Felix Gonzalez-Torres (1957-1996)
Felix Gonzalez-Torres (1957-1996)

"Untitled" (Double Bloodworks)

Felix Gonzalez-Torres (1957-1996)
"Untitled" (Double Bloodworks)
acrylic and graphite on canvas in two parts
overall: 14 x 26 in. (35.6 x 66 cm.)
each: 14 x 12 in. (35.6 x 30.5 cm)
Executed in 1992. (2)
Andrea Rosen Gallery, New York
Jennifer Flay, Paris
Private collection, Zurich
Anon. Sale; Christie's New York, 17 May 2001, lot 306
Acquired from the above by the present owner
S. Pagé, ed., Passions Privées: Collections particuli©eres d'art moderne et contemporain en France, Paris, 1995, p. 660 (illstrated in color).
D. Elger, Felix Gonzalez-Torres Catalogue Raisonné, Ostfildern-Ruit, 1997, p. 112, no. 215 (illustrated).
Miami Art Museum, Marking Time: Moving Images, May-September 2005, n.p. (illstrated in color).

Lot Essay

This work is accompanied by a certificate of authenticity signed by the artist.

In Untitled (Double Bloodworks) Felix Gonzalez-Torres presents two identical, seemingly simple canvases that have been intimately paired together that depict graphite grids and single diagonal lines. The diagonal line bisects the grids on each respective canvas, which represents the artist's or his partner's waning T-cell blood count, the medical symptom of AIDS. Deliberately illusive, the single diagonal lines cross the square grids - whether they are descending or ascending is not made visually clear. Gonzalez-Torres executed seven other works on canvas or linen in the bloodwork series. In these works, the number of canvases in each piece corresponds to the actual number of days of the blood testing. The work represents not only a reflection of the artist's medical health, but also presents a visual remembrance of passing time.

Visually similar to the subtle and intimate works of Agnes Martin, Gonzalez-Torres explores light and form through the use of the grid pattern and the cool color palette. However this deceptively simple composition serves as a personal memoir for the artist, as well as a reflection on the transient nature of time that affects us all. Not merely a calculated, formal exercise this work is based on Gonzalez-Torres' life and explores the artist's sentiments towards his illness, but also depicts universal themes of time and memory. The grids and horizontal lines resemble medical charts and records and depict the artist's battle with AIDS, but like other works by Gonzalez-Torres, Untitled (Double Bloodwork) also stands as a remembrance or capturing of time, an underscoring theme of the artist's work. In this series, the canvases that correspond to the days of the week act as a marker of the passage of time-a resonant subject with universal significance. The depiction of the quick transience of time conveys a deeply emotional and resonant work. All at once the work depicts a social commentary, personal disclosure and a lyrical love letter. Untitled (Double Bloodworks) ultimately may be viewed as a tribute and a poetic memorial which each individuals' personal interpretation is validated. While the use of the grid can recall a medical chart or history, the grid is also seen in a variety of daily experiences like weather patterns or the stock market. While inspired by the medical charts that surrounded Gonzalez-Torres, this work stands not only for a personal reflection of health but a representation of the culmination of moments that make up our lives.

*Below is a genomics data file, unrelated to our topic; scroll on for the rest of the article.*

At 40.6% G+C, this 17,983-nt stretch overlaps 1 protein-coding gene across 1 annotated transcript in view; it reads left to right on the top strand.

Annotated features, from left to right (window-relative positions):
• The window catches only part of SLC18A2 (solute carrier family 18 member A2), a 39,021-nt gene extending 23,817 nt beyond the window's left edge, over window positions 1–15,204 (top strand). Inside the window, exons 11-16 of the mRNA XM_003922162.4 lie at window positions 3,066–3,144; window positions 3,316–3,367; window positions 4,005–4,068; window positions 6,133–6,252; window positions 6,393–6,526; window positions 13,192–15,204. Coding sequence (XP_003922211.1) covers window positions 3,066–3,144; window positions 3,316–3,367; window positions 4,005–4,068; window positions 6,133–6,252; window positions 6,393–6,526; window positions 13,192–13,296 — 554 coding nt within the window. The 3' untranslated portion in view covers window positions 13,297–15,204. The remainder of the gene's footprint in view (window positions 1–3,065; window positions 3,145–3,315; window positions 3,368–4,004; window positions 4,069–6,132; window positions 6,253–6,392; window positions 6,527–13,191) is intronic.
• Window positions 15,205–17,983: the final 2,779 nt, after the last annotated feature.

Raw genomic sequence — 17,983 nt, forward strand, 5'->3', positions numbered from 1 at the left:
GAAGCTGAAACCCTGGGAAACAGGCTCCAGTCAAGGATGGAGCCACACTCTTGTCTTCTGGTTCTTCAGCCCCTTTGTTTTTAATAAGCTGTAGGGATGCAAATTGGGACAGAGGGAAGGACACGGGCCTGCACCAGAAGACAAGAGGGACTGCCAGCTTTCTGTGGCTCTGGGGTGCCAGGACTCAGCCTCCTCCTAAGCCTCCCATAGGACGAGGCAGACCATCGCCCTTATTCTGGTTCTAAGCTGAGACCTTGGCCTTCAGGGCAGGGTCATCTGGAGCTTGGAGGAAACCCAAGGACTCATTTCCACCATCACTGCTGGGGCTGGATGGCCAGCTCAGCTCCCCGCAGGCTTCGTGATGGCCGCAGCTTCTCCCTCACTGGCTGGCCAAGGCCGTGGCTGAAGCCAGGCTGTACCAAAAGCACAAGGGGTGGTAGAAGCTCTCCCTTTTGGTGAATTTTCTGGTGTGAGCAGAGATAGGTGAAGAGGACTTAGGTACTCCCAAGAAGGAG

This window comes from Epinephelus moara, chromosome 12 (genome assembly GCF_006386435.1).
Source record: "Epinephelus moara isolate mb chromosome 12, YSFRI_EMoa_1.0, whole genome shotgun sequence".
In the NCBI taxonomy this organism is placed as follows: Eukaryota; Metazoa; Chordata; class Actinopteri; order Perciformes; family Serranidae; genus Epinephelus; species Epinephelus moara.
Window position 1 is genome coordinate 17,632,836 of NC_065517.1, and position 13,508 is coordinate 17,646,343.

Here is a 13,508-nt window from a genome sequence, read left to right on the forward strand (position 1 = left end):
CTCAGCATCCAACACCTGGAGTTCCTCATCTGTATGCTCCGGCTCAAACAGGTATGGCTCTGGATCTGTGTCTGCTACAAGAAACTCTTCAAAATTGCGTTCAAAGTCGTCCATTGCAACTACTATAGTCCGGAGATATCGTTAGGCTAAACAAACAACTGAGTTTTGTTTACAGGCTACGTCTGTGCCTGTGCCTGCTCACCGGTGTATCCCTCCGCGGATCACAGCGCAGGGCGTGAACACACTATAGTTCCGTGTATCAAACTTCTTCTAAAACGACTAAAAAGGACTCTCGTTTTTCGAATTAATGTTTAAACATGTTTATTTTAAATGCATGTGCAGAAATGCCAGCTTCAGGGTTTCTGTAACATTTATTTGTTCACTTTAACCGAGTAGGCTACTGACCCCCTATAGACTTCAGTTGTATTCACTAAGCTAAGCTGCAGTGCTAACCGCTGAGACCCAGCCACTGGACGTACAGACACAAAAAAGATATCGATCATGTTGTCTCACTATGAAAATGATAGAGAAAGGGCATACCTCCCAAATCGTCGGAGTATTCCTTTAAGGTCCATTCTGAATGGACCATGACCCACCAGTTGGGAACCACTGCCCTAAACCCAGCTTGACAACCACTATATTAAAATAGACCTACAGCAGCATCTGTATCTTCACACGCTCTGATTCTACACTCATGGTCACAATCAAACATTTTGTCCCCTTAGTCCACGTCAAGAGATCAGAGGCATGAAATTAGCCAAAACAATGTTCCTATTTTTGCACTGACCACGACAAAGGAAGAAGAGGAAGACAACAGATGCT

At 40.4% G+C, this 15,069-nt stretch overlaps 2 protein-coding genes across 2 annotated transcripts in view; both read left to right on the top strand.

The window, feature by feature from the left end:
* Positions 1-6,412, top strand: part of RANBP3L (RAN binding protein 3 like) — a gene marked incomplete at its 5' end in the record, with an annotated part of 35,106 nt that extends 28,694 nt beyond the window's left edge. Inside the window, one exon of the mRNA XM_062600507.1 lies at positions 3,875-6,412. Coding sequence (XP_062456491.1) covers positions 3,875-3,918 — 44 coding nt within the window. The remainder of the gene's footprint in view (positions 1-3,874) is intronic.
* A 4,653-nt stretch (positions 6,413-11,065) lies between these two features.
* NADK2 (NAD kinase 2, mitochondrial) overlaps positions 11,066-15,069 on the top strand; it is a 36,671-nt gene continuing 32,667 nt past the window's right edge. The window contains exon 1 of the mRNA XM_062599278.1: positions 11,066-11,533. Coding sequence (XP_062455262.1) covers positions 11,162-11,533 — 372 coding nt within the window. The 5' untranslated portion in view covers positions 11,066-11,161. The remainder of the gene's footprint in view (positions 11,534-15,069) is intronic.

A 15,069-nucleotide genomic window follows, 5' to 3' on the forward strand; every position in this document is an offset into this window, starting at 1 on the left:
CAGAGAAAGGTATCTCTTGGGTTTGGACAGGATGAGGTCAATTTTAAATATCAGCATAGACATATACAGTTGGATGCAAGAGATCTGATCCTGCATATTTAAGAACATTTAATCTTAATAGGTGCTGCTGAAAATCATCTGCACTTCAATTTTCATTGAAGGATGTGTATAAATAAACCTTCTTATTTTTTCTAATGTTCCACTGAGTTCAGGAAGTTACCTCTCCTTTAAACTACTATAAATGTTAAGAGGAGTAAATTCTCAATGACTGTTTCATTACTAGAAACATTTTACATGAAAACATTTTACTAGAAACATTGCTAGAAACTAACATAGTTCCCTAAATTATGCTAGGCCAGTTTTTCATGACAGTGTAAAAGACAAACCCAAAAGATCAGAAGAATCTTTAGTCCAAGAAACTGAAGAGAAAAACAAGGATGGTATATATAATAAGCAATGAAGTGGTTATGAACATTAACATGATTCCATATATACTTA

While representing the days during which a blood test occurs, the work is also a depiction of personal relationships. The pairing of these two identical canvases in such close proximity echoes a reoccurring theme in Gonzalez-Torres' works. The coupling of two identical objects references the existence of human interaction and companionship. Creating allusions to love, intimacy and desire, Gonzalez-Torres' works function as signs that generate many associations of human relationships and interactions. The coupling of pairs through simple gestures and objects, imitating human presence and closeness, appears often in the artist's work: two chairs placed side by side; two clocks that are both set at an identical moment in time reflect a sense of companionship and camaraderie, two pillows, rest by one another, ruffled by body imprints indicating a once shared bed, and two identical mirrors, reflect a couple as well as represent a couple. Through this pairing of objects and illustration of time, Gonzalez-Torres' Untitled (Double Bloodworks) portrays universal themes about human experiences.

In a catalogue for the artist's 1995 exhibition at the Solomon R. Guggenheim Museum, New York, curator Nancy Spector commented on Gonzalez-Torres' representation of pairs and couples in his work and said, "in Gonzalez-Torres' ideal world, people do not endure alone; they survive in pairs, as part of loving couples who age together, no longer in danger of premature separation caused by incurable and inexplicable disease. Here, bodily fulfillment refers to being in love, to existing in a state of togetherness, to constituting a community of two." (N. Spector, Felix Gonzalez-Torres, New York, 1995, p. 143)

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